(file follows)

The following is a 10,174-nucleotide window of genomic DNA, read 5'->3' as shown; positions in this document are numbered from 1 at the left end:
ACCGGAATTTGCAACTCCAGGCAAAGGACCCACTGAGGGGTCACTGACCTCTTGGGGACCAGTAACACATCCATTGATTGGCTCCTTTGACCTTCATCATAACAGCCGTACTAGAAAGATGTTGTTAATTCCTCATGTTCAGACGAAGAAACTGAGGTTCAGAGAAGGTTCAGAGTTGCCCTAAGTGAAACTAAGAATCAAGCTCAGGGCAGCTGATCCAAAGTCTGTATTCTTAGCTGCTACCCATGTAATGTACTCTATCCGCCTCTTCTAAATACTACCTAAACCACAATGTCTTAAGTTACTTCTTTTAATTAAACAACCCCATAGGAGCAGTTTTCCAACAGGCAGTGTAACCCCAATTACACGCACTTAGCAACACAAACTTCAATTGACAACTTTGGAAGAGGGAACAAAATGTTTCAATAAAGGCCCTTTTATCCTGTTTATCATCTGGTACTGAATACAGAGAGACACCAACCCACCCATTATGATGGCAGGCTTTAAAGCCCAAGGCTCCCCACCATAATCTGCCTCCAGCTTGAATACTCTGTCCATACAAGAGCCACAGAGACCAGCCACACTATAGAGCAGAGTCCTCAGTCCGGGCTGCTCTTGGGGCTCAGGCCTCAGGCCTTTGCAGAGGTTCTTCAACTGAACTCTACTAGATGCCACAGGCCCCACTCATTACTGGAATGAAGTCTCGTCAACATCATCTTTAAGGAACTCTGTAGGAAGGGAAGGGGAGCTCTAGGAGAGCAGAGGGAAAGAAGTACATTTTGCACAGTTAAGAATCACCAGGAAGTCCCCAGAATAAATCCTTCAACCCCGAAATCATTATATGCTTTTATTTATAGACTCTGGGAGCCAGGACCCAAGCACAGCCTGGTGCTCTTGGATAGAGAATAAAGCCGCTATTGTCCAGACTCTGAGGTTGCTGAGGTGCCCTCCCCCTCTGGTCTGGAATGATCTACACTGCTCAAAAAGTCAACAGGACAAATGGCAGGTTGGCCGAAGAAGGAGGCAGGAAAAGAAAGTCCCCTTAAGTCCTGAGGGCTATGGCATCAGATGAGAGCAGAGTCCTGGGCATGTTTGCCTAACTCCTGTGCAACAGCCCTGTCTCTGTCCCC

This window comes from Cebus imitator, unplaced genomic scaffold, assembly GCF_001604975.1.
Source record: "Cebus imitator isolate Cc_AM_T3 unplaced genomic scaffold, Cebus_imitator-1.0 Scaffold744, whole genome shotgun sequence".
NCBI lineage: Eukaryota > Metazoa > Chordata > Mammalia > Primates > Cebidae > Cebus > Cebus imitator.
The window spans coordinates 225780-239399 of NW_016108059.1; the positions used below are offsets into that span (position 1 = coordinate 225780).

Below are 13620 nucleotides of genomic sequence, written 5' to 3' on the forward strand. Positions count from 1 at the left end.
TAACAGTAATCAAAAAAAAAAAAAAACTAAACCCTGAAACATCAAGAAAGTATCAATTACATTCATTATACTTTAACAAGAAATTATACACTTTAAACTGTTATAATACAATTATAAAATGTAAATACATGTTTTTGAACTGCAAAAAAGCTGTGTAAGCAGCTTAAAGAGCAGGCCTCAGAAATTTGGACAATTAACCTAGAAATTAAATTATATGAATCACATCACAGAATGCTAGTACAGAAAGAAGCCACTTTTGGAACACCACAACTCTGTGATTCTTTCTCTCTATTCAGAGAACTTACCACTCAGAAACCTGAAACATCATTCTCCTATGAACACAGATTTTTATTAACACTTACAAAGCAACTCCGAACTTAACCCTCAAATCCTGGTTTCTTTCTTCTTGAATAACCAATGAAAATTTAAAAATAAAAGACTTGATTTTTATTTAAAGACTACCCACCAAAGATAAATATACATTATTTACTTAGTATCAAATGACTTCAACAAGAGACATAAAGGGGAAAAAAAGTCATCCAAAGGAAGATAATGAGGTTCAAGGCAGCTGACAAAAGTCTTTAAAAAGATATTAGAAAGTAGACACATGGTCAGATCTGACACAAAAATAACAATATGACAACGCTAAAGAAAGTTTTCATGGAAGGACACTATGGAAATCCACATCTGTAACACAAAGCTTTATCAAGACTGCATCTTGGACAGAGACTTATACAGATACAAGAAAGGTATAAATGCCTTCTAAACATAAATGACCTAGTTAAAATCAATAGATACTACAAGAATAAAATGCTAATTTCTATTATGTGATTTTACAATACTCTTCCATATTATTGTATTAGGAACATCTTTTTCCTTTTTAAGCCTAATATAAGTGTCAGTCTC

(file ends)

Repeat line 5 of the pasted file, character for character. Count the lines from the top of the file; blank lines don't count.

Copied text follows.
NCBI lineage: Eukaryota > Metazoa > Chordata > Mammalia > Primates > Cebidae > Cebus > Cebus imitator.